Top Advisors Corner

Look to the Market


Advisors are sometimes challenged when trying to address client questions around market forecasts and expectations. After all, who's to say one pundit's outlook is better than someone else's, considering virtually all prognosticators miss the mark more often than not?

A solution is to use the wisdom of the crowd.

Back at the turn of the millennium, the game show Who Wants to Be a Millionaire was the primetime program to watch. America tuned in to see if one lucky contestant could answer all 15 questions correctly and win the big prize. They were not on their own, though. Three lifelines were offered to each person in the "hot seat." The most popular lifeline was undoubtedly the "ask the audience" option, where the wisdom of the crowd was on display. The crowd was almost always right—at least the plurality of them. Of course, as the questions got tougher, the audience was less likely to pick the correct answer.

How can the trite Hollywood game show help advisors? Well, you can look at trading market indicators instead of pulling up the latest in-house or outsourced research piece about what inflation might be in the next decade or what the Federal Reserve will do at the next rate decision meeting. For example, advisors can find 10-year breakeven inflation data from the St. Louis Federal Reserve's database. What's more, the CME's FedWatch tool offers a glimpse into what the Fed Funds Target Rate is expected to be following each upcoming meeting.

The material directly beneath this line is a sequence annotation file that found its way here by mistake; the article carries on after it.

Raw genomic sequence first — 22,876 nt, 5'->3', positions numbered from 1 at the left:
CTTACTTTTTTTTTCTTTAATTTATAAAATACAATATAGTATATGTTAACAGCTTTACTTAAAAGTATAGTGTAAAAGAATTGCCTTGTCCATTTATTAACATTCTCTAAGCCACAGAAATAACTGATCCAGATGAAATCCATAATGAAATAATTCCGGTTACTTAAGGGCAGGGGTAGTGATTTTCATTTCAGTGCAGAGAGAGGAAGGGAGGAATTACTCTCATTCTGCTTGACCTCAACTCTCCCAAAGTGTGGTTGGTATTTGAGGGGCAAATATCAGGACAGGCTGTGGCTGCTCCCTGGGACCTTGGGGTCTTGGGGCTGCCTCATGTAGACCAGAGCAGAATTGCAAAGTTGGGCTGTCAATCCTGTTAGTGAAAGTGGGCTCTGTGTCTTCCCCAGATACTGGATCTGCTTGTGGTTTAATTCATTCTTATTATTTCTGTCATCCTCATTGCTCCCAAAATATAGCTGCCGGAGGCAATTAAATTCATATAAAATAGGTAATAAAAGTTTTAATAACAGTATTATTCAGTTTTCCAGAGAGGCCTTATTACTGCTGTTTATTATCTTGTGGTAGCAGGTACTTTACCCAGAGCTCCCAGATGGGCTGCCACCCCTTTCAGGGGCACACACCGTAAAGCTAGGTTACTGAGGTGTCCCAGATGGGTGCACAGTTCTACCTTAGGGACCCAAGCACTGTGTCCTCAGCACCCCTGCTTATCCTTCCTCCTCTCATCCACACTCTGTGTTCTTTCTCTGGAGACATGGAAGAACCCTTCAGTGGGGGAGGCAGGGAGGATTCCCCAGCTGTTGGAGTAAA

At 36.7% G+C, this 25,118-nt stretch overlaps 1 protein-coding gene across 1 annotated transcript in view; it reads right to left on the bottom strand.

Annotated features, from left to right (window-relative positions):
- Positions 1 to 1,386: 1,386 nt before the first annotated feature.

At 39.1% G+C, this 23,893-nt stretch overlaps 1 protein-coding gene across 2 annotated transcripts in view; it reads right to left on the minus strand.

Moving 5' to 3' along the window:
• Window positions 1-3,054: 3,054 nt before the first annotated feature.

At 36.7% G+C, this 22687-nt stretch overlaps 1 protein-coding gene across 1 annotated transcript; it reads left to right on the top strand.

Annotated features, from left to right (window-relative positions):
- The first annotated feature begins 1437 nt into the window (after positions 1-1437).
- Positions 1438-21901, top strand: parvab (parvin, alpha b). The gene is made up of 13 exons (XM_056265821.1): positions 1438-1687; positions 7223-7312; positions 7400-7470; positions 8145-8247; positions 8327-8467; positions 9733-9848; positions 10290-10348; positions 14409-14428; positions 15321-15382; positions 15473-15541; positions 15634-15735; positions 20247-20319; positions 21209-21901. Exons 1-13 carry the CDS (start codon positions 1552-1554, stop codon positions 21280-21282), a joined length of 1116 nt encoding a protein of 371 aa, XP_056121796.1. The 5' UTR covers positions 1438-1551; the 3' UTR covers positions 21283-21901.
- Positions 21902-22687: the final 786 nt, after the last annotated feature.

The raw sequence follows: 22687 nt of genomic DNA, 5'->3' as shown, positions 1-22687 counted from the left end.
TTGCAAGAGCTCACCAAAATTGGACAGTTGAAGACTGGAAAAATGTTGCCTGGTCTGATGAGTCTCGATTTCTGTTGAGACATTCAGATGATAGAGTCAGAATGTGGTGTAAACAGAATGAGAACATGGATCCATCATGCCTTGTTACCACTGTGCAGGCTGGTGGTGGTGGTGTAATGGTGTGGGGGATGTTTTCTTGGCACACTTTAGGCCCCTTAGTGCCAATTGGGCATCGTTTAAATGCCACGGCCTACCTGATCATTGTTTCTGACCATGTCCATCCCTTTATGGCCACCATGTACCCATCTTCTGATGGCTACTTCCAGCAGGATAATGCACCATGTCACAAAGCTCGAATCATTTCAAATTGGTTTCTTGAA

The key thing about both examples is that the data is derived from financial markets — buyers and sellers coming together at an agreed-upon price. If one person thinks they have an edge, then they will wager on it with another trader. Thus, the collective knowledge of global market participants converges at a single level. While it will certainly change over time as new information comes out, price is the best indicator of what the future holds.

So, advisors — put away those lengthy research reports that are susceptible to human biases and cognitive errors. In this instance, trust the crowd.

You can learn more about economic indicators in the catalog. You can also check out Tom Bowley's recent article featuring 3 inflation charts to follow.

Mike Zaccardi
About the author: is a freelance writer for financial advisors and investment firms. He's a CFA® charterholder and Chartered Market Technician®, and has passed the coursework for the Certified Financial Planner program. Mike is also a finance instructor at the University of North Florida. Learn More
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